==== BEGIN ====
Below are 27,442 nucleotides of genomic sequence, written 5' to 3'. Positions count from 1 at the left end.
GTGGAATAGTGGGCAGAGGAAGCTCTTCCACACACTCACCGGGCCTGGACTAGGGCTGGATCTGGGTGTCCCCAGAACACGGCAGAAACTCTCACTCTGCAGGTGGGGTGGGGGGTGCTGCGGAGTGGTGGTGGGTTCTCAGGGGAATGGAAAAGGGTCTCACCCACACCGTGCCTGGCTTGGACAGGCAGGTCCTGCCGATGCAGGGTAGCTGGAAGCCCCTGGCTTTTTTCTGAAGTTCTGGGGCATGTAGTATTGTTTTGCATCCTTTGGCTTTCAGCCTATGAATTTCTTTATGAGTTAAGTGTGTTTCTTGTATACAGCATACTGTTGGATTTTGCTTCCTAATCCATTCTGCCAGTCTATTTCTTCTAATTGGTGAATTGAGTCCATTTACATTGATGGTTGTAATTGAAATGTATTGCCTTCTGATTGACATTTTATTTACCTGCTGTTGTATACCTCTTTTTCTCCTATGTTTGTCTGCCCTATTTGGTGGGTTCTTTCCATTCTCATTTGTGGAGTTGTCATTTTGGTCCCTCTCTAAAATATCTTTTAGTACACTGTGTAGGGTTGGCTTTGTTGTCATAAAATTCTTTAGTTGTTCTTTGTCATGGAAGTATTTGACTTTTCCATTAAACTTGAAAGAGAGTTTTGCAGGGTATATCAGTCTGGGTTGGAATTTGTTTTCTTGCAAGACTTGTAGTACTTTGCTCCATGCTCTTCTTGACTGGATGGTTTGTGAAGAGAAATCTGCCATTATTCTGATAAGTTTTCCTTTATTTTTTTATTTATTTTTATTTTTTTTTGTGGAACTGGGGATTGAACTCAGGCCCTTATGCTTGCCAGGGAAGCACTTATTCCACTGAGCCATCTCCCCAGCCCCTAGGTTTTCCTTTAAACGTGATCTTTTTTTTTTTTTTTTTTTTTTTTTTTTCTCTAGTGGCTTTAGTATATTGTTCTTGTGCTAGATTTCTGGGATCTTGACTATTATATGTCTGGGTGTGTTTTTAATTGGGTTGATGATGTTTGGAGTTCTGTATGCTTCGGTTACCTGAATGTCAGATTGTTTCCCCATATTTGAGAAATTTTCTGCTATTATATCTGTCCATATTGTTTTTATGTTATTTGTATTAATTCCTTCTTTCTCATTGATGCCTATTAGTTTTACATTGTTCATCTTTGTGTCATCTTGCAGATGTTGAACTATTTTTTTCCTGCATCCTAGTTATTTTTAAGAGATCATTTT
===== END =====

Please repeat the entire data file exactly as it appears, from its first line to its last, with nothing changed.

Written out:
Below are 27,442 nucleotides of genomic sequence, written 5' to 3'. Positions count from 1 at the left end.
GTGGAATAGTGGGCAGAGGAAGCTCTTCCACACACTCACCGGGCCTGGACTAGGGCTGGATCTGGGTGTCCCCAGAACACGGCAGAAACTCTCACTCTGCAGGTGGGGTGGGGGGTGCTGCGGAGTGGTGGTGGGTTCTCAGGGGAATGGAAAAGGGTCTCACCCACACCGTGCCTGGCTTGGACAGGCAGGTCCTGCCGATGCAGGGTAGCTGGAAGCCCCTGGCTTTTTTCTGAAGTTCTGGGGCATGTAGTATTGTTTTGCATCCTTTGGCTTTCAGCCTATGAATTTCTTTATGAGTTAAGTGTGTTTCTTGTATACAGCATACTGTTGGATTTTGCTTCCTAATCCATTCTGCCAGTCTATTTCTTCTAATTGGTGAATTGAGTCCATTTACATTGATGGTTGTAATTGAAATGTATTGCCTTCTGATTGACATTTTATTTACCTGCTGTTGTATACCTCTTTTTCTCCTATGTTTGTCTGCCCTATTTGGTGGGTTCTTTCCATTCTCATTTGTGGAGTTGTCATTTTGGTCCCTCTCTAAAATATCTTTTAGTACACTGTGTAGGGTTGGCTTTGTTGTCATAAAATTCTTTAGTTGTTCTTTGTCATGGAAGTATTTGACTTTTCCATTAAACTTGAAAGAGAGTTTTGCAGGGTATATCAGTCTGGGTTGGAATTTGTTTTCTTGCAAGACTTGTAGTACTTTGCTCCATGCTCTTCTTGACTGGATGGTTTGTGAAGAGAAATCTGCCATTATTCTGATAAGTTTTCCTTTATTTTTTTATTTATTTTTATTTTTTTTTGTGGAACTGGGGATTGAACTCAGGCCCTTATGCTTGCCAGGGAAGCACTTATTCCACTGAGCCATCTCCCCAGCCCCTAGGTTTTCCTTTAAACGTGATCTTTTTTTTTTTTTTTTTTTTTTTTTTTTCTCTAGTGGCTTTAGTATATTGTTCTTGTGCTAGATTTCTGGGATCTTGACTATTATATGTCTGGGTGTGTTTTTAATTGGGTTGATGATGTTTGGAGTTCTGTATGCTTCGGTTACCTGAATGTCAGATTGTTTCCCCATATTTGAGAAATTTTCTGCTATTATATCTGTCCATATTGTTTTTATGTTATTTGTATTAATTCCTTCTTTCTCATTGATGCCTATTAGTTTTACATTGTTCATCTTTGTGTCATCTTGCAGATGTTGAACTATTTTTTTCCTGCATCCTAGTTATTTTTAAGAGATCATTTT